5 tips to safeguard 20% payment increase for treating patients with COVID-19

December 2, 2020 3:24 pm

Medicare, commercial payers and the Office of Inspector General (OIG) are starting to audit COVID-19 cases to make sure payments reflecting a 20% increase for inpatients were warranted. If they weren’t, hospitals could face significant recoupments during a time when many are struggling to rebuild.

How much might these recoupments be? It depends on the MS-DRG’s relative weight, according to Mary Stanfill, MBI, RHIA, CCS, FAHIMA, vice president of consulting services at UASI in Cincinnati, Ohio. Stanfill provides the exhibit below to illustrate the estimated payment impact of a 20% increase on five different COVID-19-related DRGs based on a national blended rate of $5,801.13 for FY 2020 (Note: Actual amount will vary by facility):

Source: Mary Stanfill, UASI
Recoupments by MS-DRG Relative Weight


Relative Weight

Payment w/ U07.1

Payment w/out U07.1

Additional revenue per case



























The tricky part is that during the current public health emergency, regulations changed frequently. If hospitals didn’t comply with the specific regulations in effect at the time of claim submission, they could be vulnerable during an audit, according to James Fee, MD, CCS, CCDS, CEO at Enjoin in Eads, Tennessee.

Following are five strategies to help organizations safeguard COVID-19-related reimbursement:

1. Report the correct diagnosis code for COVID-19. The 20% payment increase is a code-based adjustment, said Fee. Prior to April 1, the increase was driven by ICD-10-CM code B97.29. However, as of April 1, that code changed to ICD-10-CM code U07.1.

However, U07.1 has several caveats, and organizations may need to create internal policies for how they will address scenarios for which there is no clear guidance, Fee said. For example, organizations should consider how to handle sequelae and complications of COVID-19 (e.g., pulmonary emboli, deep vein thrombosis or chronic fatigue) that occur weeks or even months after the positive lab test.  For example, they may decide to code COVID-19 as an active infection (and thus get credit for the 20% payment increase) or instead to code a personal history of COVID-19 (ICD-10-CM Z86.19).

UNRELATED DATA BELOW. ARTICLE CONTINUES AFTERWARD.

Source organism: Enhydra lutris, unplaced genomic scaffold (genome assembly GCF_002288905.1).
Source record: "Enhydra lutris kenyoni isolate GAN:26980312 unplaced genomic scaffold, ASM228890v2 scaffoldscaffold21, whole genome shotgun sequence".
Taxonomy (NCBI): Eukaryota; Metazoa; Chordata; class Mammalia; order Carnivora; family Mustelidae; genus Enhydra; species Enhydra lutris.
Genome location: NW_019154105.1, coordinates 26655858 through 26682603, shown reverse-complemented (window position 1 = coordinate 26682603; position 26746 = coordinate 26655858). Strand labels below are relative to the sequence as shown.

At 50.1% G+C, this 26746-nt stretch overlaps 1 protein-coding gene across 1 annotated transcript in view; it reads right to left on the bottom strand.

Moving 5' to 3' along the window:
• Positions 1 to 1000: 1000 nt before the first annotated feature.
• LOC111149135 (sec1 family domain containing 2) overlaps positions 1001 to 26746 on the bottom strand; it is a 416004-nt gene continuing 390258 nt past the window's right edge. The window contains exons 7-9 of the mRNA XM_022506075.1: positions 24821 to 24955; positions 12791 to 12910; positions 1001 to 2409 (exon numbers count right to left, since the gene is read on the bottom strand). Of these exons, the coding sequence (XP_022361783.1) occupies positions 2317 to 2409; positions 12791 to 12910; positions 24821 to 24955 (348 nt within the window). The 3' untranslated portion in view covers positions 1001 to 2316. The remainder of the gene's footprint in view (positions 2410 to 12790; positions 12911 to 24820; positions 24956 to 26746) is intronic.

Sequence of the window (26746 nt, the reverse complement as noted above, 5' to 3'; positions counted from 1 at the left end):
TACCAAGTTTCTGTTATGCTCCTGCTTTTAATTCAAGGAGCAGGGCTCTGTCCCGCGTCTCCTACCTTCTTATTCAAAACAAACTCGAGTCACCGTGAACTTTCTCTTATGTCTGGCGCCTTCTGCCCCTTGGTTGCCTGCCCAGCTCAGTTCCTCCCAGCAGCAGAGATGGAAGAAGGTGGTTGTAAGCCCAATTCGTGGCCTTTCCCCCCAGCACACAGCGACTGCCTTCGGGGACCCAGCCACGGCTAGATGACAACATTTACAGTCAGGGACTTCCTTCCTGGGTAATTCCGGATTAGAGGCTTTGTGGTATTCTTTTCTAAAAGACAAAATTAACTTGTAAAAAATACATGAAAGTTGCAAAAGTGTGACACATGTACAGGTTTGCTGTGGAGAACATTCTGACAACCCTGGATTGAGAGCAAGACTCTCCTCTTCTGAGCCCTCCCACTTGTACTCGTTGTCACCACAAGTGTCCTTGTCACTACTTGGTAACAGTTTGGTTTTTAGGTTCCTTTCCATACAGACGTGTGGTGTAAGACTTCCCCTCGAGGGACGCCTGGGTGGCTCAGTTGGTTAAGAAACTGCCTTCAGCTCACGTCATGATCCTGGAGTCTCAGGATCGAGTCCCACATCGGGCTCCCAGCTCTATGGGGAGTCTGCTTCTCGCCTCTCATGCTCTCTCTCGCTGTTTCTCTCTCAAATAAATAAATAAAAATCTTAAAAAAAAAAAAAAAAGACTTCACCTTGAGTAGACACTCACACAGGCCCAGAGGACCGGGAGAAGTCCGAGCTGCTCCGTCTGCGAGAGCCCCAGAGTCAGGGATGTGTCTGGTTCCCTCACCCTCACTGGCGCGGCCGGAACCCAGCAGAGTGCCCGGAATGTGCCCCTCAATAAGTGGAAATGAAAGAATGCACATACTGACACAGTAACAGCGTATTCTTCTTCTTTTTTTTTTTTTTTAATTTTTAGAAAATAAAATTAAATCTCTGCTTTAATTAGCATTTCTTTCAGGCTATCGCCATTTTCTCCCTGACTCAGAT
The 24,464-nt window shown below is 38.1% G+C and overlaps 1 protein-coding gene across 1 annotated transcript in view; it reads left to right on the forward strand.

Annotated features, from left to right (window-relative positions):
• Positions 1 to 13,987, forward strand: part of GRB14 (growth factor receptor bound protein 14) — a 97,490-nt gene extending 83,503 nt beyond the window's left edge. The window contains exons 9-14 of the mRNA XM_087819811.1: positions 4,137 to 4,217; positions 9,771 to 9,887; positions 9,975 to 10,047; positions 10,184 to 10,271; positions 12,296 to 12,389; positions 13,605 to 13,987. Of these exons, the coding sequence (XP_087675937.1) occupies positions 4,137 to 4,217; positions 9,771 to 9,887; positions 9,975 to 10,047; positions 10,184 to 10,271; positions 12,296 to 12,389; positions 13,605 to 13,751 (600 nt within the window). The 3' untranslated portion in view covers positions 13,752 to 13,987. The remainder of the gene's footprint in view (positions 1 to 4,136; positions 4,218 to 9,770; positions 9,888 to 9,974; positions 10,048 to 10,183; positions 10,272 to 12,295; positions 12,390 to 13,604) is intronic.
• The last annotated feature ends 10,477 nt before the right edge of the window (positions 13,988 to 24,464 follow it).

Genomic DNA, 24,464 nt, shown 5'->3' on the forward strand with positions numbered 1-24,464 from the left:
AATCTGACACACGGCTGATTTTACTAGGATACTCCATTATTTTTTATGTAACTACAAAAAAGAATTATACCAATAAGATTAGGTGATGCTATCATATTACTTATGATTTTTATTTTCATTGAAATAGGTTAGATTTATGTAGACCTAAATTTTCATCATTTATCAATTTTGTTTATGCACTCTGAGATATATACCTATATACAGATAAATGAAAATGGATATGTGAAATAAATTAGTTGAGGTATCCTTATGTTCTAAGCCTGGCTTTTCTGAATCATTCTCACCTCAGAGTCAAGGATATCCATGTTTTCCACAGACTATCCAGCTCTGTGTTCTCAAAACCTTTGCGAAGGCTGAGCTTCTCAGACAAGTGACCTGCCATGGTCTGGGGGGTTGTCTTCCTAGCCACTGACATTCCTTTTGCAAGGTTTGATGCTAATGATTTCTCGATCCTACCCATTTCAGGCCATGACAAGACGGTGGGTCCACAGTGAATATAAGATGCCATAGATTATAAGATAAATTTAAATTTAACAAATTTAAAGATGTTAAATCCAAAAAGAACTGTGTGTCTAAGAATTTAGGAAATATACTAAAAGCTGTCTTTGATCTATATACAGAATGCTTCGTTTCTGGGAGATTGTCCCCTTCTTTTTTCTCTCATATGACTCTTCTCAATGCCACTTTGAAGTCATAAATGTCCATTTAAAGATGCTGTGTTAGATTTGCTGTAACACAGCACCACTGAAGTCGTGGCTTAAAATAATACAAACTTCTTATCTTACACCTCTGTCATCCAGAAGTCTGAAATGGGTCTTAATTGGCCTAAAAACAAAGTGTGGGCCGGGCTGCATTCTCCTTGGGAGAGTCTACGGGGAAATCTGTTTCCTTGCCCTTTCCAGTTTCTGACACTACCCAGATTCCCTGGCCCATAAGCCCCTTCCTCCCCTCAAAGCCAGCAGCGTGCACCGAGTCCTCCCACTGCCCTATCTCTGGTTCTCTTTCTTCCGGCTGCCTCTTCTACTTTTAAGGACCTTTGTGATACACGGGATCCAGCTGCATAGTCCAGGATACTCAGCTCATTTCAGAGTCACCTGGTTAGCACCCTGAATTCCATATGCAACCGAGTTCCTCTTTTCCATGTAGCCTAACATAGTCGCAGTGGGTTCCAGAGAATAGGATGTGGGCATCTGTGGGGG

The most important clue to active infection is whether the organization followed its isolation protocol when treating the patient, Fee said. If the organization didn’t expend additional resources to care for the patient, then it should not receive the additional payment, he said.

2. Focus on MS-DRG accuracy. To report the correct MS-DRG (and thus receive the correct payment increase), organizations must report all clinically valid diagnoses and particularly complications that shift the MS-DRG, Fee said.

They must also sequence COVID-19 according to the most up-to-date ICD-10-CM coding guidelines, according to Stanfill. In essence, COVID-19 should be the principal diagnosis if it meets the definition of such unless the patient has sepsis present on admission or if they are an obstetric patient. Organizations must also be sure to report any and all procedures the patient undergoes (e.g., tracheotomy, ventilation, etc.) because these also drive MS-DRG assignment.